Friday, 22 March 2013

Tropic of Cancer



Miller, Henry. Tropic of Cancer. 1934.


Recently I was rereading this "scandalous" book. When Miller is relating his struggle in Paris, he mentions Maugham:
Indigo Sky swept clear of fleecy clouds, gaunt trees infinitely extended, their black boughs gesticulating like a sleepwalker. Somber, spectral trees, their trunks pale as cigar ash. A silence supreme and altogether European. Shutters drawn, shops barred. A red glow here and there to mark a tryst. Brusque the facades, almost forbidding; immaculate except for the splotches of shadow cast by the trees. Passing by the Orangerie I am reminded of another Paris, the Paris of Maugham, of Gauguin, Paris of George Moore. I think of that terrible Spaniard who was then startling the world with his acrobatic leaps from style to style. I think of Spengler and of his terrible pronunciamentos, and I wonder if style, style in the grand manner, is done for.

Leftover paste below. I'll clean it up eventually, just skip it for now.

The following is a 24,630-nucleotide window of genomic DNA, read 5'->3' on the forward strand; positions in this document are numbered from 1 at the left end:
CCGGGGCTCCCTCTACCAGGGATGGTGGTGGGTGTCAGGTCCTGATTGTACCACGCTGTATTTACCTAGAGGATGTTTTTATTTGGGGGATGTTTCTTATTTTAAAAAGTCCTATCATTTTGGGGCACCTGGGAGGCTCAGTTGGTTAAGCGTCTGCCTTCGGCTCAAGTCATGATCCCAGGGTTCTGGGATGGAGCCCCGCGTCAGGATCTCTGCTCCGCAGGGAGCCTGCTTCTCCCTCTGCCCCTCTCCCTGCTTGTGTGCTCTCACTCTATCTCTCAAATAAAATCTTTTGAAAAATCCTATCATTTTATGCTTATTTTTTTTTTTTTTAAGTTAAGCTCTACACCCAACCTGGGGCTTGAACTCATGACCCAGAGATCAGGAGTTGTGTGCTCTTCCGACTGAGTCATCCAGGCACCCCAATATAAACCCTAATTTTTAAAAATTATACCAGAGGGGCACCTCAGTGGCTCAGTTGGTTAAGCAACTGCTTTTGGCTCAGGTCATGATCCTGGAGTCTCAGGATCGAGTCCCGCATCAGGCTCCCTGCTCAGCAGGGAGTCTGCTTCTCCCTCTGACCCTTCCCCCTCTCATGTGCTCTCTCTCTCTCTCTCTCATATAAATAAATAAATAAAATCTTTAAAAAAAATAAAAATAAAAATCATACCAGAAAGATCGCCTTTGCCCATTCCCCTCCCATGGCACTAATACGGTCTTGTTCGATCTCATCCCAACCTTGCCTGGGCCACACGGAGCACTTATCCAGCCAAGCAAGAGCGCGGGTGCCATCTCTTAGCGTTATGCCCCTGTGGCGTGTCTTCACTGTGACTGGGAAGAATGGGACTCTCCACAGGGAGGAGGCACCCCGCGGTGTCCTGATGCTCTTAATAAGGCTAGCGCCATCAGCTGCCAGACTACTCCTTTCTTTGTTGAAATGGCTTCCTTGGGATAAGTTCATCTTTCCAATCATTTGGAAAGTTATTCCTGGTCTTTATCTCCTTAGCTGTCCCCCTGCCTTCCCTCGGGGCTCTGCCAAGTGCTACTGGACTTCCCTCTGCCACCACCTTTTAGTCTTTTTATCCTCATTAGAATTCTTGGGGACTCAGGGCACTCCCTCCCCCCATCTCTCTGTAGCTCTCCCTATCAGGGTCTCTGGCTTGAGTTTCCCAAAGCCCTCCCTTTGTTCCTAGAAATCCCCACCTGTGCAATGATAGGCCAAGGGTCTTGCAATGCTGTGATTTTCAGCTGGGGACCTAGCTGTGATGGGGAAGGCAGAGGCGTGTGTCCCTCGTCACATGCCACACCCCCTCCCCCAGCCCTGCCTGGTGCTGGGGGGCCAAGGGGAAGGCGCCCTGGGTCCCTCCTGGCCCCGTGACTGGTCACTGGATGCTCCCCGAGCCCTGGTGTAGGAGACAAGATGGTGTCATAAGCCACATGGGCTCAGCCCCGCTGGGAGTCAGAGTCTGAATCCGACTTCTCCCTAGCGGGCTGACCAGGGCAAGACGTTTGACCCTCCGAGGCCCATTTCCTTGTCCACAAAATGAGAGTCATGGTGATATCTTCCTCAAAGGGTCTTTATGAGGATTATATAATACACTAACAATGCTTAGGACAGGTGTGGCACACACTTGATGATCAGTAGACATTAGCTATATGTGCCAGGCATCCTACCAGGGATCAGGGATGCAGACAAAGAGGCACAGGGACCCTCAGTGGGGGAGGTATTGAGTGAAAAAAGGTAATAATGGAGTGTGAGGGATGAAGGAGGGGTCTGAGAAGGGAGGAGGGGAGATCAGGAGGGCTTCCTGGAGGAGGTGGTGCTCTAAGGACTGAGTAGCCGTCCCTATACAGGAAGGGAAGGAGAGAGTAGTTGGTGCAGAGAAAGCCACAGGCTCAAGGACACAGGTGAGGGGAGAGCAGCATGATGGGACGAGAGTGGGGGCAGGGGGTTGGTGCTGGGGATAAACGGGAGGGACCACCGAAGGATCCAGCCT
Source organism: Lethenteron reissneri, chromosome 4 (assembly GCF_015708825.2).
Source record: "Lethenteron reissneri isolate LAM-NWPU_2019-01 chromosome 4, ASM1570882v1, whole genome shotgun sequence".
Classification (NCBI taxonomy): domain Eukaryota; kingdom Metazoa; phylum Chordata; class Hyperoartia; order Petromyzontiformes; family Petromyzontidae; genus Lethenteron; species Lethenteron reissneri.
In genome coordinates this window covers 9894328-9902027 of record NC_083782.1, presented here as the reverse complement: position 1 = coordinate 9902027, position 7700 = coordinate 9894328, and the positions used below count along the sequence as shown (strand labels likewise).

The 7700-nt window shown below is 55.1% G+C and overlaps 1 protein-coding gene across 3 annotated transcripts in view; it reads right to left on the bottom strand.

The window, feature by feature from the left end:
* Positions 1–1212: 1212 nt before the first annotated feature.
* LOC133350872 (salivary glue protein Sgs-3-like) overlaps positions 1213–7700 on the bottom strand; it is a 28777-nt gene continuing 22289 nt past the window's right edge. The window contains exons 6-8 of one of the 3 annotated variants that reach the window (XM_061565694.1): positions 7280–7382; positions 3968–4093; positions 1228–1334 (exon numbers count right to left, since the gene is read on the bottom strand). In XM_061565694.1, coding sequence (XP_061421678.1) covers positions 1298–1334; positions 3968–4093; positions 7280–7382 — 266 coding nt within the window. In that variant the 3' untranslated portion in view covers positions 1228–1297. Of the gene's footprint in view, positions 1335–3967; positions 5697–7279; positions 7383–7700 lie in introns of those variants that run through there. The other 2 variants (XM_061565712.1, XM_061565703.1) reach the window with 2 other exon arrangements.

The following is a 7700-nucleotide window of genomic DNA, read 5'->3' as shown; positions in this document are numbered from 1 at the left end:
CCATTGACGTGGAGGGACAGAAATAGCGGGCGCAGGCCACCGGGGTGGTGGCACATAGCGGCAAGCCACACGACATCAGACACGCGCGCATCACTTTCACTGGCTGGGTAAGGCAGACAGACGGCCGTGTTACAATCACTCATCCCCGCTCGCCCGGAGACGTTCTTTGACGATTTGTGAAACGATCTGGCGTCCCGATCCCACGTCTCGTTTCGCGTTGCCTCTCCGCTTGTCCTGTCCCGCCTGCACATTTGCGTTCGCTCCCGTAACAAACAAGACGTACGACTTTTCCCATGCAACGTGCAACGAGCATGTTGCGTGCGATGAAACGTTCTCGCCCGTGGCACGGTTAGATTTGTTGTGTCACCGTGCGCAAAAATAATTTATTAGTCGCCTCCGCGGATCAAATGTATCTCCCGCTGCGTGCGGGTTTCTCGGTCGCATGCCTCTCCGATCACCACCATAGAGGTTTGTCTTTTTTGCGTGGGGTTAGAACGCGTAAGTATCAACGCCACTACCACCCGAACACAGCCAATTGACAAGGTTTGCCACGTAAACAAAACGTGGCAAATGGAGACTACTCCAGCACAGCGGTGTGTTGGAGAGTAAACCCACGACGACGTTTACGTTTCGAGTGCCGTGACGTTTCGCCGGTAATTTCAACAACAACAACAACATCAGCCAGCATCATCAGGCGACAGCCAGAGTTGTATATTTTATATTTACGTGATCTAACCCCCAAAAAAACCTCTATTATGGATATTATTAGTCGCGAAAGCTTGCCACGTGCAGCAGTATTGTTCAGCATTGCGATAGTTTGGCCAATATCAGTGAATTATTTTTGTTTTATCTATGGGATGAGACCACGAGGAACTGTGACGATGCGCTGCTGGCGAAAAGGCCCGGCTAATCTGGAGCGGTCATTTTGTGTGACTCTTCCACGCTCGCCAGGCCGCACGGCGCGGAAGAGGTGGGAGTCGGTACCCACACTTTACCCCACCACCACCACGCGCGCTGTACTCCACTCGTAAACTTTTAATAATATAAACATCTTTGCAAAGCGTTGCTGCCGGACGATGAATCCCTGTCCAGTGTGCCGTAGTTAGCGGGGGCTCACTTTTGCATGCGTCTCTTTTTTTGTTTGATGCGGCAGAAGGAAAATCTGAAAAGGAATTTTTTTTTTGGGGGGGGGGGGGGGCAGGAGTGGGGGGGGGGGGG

By that time, Maugham has published Of Human Bondage (1915) and The Moon and Sixpence (1919), in which Paris serves as one of the main settings. 

And what did Maugham think about Henry Miller? In July 1951:
"Henry Miller?" he [Maugham] muses. "Yes, When he is...pornographic I find him most amusing, and when he is...philosophic I find him dull" (Garson Kanin, Remembering Mr. Maugham, New York, Atheneum, 1966, p. 30).


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